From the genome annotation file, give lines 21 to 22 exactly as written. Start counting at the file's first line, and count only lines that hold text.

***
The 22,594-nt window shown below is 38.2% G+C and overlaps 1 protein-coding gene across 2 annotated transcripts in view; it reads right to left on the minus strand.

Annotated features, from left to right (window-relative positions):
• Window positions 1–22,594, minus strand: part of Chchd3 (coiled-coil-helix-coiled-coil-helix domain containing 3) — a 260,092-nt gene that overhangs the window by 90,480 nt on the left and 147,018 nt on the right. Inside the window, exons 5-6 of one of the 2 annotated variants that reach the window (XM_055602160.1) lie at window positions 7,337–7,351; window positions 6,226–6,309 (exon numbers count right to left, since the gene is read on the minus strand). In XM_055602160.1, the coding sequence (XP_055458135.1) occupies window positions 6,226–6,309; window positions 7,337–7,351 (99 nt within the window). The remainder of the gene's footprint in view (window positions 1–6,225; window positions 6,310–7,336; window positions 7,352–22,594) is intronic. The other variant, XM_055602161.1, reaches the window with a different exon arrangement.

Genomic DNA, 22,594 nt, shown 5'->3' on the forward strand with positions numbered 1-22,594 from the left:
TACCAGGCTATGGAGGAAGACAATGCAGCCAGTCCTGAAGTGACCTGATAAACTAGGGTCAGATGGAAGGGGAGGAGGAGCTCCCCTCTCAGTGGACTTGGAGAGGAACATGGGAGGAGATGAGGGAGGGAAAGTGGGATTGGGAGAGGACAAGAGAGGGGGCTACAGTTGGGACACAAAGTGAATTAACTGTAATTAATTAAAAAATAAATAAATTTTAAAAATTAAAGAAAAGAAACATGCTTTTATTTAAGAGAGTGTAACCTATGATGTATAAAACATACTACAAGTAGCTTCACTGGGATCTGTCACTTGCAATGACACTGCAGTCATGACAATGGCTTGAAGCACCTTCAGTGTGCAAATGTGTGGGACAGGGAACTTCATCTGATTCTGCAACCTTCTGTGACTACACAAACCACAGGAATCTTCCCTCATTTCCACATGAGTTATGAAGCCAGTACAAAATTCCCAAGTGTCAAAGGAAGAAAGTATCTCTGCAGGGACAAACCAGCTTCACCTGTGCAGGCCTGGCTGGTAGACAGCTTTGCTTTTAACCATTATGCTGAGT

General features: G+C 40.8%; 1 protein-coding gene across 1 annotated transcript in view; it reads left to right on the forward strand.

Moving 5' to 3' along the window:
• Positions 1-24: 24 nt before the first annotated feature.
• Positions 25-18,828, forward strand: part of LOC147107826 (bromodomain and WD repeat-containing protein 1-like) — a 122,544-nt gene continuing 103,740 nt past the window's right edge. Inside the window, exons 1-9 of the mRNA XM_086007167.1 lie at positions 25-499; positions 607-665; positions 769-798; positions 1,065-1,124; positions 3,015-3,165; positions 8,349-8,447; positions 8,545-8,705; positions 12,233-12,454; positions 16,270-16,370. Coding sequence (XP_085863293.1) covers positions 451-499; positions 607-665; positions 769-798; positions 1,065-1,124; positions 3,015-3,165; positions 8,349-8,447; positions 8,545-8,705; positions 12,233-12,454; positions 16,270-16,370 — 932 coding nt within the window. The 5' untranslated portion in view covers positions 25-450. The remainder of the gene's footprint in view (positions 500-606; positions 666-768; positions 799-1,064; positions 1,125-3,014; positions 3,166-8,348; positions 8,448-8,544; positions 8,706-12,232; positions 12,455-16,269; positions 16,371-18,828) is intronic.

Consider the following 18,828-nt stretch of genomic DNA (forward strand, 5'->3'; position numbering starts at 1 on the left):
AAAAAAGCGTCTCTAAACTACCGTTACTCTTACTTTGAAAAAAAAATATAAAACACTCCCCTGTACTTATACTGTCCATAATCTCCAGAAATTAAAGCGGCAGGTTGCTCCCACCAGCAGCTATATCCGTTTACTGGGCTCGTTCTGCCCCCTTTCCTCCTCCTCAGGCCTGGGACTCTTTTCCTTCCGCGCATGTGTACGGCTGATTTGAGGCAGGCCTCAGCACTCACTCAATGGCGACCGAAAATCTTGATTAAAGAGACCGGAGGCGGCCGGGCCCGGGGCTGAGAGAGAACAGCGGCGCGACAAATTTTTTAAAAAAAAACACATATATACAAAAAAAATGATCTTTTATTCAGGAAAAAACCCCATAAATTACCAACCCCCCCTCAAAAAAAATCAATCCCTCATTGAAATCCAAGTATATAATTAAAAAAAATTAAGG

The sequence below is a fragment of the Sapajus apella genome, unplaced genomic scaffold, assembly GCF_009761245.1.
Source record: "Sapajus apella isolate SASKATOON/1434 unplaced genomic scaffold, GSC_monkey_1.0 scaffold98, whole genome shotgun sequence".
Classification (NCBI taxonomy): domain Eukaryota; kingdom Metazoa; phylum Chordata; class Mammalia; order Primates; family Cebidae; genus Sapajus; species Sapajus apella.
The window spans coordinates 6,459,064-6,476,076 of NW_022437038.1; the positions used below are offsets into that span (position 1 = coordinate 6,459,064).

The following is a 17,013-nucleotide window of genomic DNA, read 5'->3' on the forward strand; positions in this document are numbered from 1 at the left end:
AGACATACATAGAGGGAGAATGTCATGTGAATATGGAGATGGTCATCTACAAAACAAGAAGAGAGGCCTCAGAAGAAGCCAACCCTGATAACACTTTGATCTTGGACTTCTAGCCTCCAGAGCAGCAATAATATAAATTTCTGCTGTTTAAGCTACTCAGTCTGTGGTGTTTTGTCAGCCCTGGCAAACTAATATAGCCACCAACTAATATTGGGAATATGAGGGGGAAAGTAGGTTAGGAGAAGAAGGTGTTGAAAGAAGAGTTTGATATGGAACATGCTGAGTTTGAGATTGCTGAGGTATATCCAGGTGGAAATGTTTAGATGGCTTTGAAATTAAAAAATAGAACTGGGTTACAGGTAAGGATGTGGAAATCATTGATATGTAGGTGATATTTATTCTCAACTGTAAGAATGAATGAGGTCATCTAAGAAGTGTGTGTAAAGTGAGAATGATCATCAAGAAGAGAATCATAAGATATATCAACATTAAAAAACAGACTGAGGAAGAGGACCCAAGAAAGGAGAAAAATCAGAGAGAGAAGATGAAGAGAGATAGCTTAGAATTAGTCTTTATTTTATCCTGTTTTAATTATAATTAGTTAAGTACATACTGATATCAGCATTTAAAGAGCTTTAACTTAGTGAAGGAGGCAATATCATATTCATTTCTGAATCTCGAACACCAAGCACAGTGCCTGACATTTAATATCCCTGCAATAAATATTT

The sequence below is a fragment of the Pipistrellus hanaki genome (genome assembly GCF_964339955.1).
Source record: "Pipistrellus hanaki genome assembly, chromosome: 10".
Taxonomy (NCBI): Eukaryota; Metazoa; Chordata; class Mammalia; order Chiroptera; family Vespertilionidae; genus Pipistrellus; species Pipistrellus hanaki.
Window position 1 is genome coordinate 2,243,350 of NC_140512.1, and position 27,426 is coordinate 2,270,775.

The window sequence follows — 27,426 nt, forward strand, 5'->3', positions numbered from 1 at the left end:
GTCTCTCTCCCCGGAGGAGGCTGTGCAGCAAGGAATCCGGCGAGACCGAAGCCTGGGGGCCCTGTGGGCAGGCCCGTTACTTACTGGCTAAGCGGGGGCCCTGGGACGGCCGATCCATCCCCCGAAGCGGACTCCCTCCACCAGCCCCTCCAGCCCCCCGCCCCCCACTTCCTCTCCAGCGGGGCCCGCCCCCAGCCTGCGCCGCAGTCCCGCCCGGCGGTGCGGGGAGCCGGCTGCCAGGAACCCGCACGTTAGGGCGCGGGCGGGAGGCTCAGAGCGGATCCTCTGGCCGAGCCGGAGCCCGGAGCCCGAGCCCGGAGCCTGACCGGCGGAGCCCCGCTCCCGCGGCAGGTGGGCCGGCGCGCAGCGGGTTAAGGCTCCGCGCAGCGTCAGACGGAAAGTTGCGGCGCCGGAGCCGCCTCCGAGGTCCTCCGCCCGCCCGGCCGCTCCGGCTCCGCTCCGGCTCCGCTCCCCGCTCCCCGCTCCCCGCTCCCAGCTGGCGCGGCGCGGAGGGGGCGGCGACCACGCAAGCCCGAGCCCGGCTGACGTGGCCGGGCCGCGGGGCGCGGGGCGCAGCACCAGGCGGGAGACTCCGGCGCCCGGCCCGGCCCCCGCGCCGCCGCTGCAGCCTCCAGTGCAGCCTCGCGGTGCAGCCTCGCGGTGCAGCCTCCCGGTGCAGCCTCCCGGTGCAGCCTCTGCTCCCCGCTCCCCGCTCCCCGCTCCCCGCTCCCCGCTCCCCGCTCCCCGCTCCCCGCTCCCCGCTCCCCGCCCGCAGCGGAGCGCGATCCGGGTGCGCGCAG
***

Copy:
Window position 1 is genome coordinate 2,243,350 of NC_140512.1, and position 27,426 is coordinate 2,270,775.

The window sequence follows — 27,426 nt, forward strand, 5'->3', positions numbered from 1 at the left end: